After some trials I found that getting the scope pointed where I wanted was a bit of a trial with the original cheap finder, so decided to make a new finder. As it happened I had just dug out an old pair of 10x50 binoculars and found them broken at the focuser. The same weekend I picked up a broken pair of 16x50's for £1 at the local boot fair, so with plenty of optics available I set about making a finder. Using some more cardboard tubes in several sizes I fashioned a holder for the finder, with 6 adjustment screws for accurate alignment, I used one of the prisms from the binoculars as a diagonal, using black felt behind the surface to ensure good reflection. Then mounted the binocular eyepiece in a sliding cradle to allow focusing. A nice coat of matt black paint inside and out and a couple of hairs glued in the eyepiece finished this piece off.
Mounted above the bearings to avoid unbalancing the scope, this gave me the finder I had been looking for.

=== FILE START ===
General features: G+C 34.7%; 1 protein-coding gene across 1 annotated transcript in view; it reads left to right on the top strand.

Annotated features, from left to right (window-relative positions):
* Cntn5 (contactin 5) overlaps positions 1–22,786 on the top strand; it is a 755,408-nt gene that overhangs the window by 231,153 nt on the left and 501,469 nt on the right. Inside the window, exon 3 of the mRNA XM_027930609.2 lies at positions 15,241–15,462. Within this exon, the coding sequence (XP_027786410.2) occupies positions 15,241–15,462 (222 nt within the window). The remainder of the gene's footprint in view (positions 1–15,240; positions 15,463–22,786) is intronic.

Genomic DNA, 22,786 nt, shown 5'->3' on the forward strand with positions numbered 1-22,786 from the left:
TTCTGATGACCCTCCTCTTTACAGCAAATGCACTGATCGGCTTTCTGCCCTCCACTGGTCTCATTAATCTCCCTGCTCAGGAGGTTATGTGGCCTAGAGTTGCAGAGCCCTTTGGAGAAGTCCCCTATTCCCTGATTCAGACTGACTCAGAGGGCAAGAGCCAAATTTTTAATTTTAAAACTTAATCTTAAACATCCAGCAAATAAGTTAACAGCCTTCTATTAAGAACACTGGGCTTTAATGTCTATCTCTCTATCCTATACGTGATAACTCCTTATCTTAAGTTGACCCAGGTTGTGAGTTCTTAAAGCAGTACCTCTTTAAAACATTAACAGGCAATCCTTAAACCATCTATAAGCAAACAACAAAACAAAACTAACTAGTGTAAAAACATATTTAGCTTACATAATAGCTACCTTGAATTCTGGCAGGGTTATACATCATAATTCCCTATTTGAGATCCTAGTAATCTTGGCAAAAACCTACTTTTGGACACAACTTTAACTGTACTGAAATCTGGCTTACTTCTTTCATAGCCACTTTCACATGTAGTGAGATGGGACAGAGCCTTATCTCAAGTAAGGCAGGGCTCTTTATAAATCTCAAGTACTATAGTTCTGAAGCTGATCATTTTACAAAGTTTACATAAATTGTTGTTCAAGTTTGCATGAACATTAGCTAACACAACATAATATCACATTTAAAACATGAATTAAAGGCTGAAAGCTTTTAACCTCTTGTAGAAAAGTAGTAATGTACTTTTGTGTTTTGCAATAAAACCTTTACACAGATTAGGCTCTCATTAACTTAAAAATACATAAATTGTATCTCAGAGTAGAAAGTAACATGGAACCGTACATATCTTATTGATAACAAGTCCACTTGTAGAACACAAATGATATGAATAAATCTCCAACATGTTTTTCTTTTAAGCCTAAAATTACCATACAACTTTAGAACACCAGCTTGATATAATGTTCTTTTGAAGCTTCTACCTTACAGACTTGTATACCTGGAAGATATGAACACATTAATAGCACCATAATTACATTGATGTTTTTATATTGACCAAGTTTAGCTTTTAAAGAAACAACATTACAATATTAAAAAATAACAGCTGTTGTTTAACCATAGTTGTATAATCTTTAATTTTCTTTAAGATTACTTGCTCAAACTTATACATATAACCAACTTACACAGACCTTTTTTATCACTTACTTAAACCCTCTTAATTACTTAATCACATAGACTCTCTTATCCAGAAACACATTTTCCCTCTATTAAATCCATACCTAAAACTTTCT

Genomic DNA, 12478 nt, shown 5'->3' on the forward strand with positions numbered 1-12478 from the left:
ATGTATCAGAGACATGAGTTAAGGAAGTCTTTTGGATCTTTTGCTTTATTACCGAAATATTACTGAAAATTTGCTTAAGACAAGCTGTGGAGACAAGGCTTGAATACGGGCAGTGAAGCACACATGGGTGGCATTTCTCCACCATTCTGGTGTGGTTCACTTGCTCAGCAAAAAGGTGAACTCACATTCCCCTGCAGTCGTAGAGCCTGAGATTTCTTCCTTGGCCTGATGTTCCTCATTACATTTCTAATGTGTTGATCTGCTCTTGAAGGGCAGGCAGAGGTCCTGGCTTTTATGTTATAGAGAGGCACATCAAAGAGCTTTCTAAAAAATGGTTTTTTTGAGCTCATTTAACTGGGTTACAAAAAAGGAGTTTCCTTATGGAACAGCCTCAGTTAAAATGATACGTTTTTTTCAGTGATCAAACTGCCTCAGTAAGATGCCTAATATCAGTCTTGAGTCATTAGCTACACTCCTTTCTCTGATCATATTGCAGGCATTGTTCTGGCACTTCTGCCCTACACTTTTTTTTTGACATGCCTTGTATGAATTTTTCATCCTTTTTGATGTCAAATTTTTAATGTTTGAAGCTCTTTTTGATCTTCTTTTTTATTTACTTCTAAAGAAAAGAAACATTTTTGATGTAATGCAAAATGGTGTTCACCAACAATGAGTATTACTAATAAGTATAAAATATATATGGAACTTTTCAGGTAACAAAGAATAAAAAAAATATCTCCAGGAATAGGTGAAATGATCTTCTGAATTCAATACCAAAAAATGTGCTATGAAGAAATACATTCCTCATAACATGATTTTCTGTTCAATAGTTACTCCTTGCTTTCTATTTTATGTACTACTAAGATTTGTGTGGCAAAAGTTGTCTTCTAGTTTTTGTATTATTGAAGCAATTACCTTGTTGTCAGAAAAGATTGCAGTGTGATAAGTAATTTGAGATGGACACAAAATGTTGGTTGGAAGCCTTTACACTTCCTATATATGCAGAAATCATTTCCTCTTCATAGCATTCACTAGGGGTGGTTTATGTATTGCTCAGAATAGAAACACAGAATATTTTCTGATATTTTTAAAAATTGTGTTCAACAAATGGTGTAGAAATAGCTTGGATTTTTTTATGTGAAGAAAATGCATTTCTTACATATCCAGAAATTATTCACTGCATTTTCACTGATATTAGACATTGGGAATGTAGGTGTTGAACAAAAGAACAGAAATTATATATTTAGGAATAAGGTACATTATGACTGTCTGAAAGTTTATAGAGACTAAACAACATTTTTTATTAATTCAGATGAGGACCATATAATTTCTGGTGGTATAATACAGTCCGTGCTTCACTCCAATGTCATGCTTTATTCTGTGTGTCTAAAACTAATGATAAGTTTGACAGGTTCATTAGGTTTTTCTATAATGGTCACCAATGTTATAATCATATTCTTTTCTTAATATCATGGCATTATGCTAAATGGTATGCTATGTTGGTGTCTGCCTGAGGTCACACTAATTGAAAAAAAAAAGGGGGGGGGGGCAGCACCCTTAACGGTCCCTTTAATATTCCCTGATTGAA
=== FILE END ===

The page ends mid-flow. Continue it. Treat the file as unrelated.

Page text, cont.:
I picked up a very small CMOS webcam at about this time , which was taken out of its case, had the corners of its single circuit board shaved off, and was then mounted to a film canister.
I was now in business for astro-imaging.
Through all this time many others throughout the world on the Astronomydaily site were also constructing their own 114mm Dobs (or babydobs as they had come to be known). The most prolific of these was in Croatia. Beri as he is known to us had made about a dozen scopes in a marathon scope building event with members of his club. He has since gone on with assistance of members of the Rochester (NY) Astronomy club to make more scopes for the schools and youngsters in that country, so much so their government has got involved with the project.
The Gashco EQ
My next project started when we were looking at some small 2.5" spherical mirrors of 24" focal length, once again being sold by Surplusshed, this time for only $6 each..